"No one wants to buy a townhouse without the town around it," Upton says.
This interconnectedness is at the core of PHX Renews, a program that Tetreault led while with the mayor's office. PHX Renews is "transforming vacant lots into new opportunities." Unlike most cities of comparable size, Phoenix has plenty of vacant land ready for improvement, but the developers who own these parcels often have no plans for building. The city imposes little financial penalty on property owners who do not develop vacant land, and so many chose to wait. What they are waiting for, Tetreault says, is sense of place.
PHX Renews, in partnership with Keep Phoenix Beautiful, works with property owners to activate vacant lots. One example is a 15-acre parcel at the corner of Central and Indian School in downtown Phoenix. The parcel sat vacant from 1990 until 2013, when PHX Renews transformed the lot into a huge community garden.
"It doesn't have to be astrophysics to bring back some vitality to an area," says Tetreault. "If people are there, having a good time, it will be vibrant. And what if a small business pops up across the street, like a coffee shop? Well now there's a coffee shop anchoring that corner. Is that then going to help precipitate the mindset of the landowner to create a development solution? I hope so."
Ask and listen
Development that reflects the values of city residents helps to preserve sense of place and important cultural landscapes. Capturing those values means establishing good communication with citizens.
Public meetings have a reputation for being poorly attended by the people who will be affected by the plans. But increasingly, York says, cities are working to change this and to involve residents who have traditionally not had a voice. This includes holding meetings at times and places convenient to residents, providing translators if needed and communicating on the Web.
"It's meeting the people where they need to be spoken to and how they want to speak," Tetreault says. "So it's going to where the people are and listening to them. It's not holding meetings at senior centers. It's going to the schools. It's even talking to the kids."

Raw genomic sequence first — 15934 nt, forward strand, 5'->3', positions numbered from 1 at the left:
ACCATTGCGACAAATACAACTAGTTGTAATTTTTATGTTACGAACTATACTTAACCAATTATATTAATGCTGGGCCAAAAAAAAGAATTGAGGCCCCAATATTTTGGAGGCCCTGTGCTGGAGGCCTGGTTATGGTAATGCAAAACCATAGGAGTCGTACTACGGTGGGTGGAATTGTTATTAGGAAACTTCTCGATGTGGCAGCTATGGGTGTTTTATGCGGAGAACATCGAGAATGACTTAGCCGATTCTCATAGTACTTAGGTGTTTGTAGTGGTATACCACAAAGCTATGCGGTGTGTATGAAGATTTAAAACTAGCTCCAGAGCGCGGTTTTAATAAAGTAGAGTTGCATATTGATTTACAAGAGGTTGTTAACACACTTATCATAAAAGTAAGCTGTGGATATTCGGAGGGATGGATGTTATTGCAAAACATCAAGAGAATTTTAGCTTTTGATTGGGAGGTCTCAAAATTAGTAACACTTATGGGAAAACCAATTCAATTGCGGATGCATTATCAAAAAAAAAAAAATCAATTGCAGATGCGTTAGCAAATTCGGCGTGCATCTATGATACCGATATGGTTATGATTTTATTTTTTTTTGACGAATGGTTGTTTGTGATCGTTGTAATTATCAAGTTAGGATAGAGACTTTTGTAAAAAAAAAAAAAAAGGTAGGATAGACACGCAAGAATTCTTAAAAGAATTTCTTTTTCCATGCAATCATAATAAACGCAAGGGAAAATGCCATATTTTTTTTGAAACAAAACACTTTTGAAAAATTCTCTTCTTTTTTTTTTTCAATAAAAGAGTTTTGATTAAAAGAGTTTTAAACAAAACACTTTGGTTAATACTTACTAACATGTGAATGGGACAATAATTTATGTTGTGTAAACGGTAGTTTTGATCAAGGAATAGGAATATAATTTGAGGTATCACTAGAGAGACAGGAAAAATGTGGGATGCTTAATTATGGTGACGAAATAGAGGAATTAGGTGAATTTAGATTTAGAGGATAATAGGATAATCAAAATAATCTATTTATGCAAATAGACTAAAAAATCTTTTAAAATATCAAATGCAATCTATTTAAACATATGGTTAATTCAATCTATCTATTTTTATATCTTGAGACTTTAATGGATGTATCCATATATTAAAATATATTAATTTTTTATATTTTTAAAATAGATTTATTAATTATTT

Tetreault and Upton emphasize that great effort was made to involve residents during planning for ReinventPHX, an effort that Tetreault also worked on during his tenure with the mayor's office. Upton notes that ASU was also instrumental in the success of the community engagement.
"In our districts east of downtown we had six residents serving on steering committees advising the city who spoke no English at all," Upton says. "I'm very proud that we were able to conduct a public involvement process that not only brought in new leaders, but brought in leaders who had never had an opportunity to be involved."
During the ReinventPHX public outreach, a clear message came from citizens about what they value about Phoenix. They want to preserve diversity in all forms: ethnicity, culture and the amenities available.
"They don't want the light rail corridor to be developed where everything is just a café and a gallery and there's no daycare," Upton says. "And as planners, that's actually the good practice. We want diversity in all the things we do."
As municipal governments increasingly work to promote the character of their cities through zoning and development, and as more citizen voices take part in these processes, a city's sense of place grows richer. This in turn motivates citizens to help their city thrive for years to come.
"You're making people care more about the place, whether it's the culture or ecology of a place," says Barton. "And that contributes to the sustainability."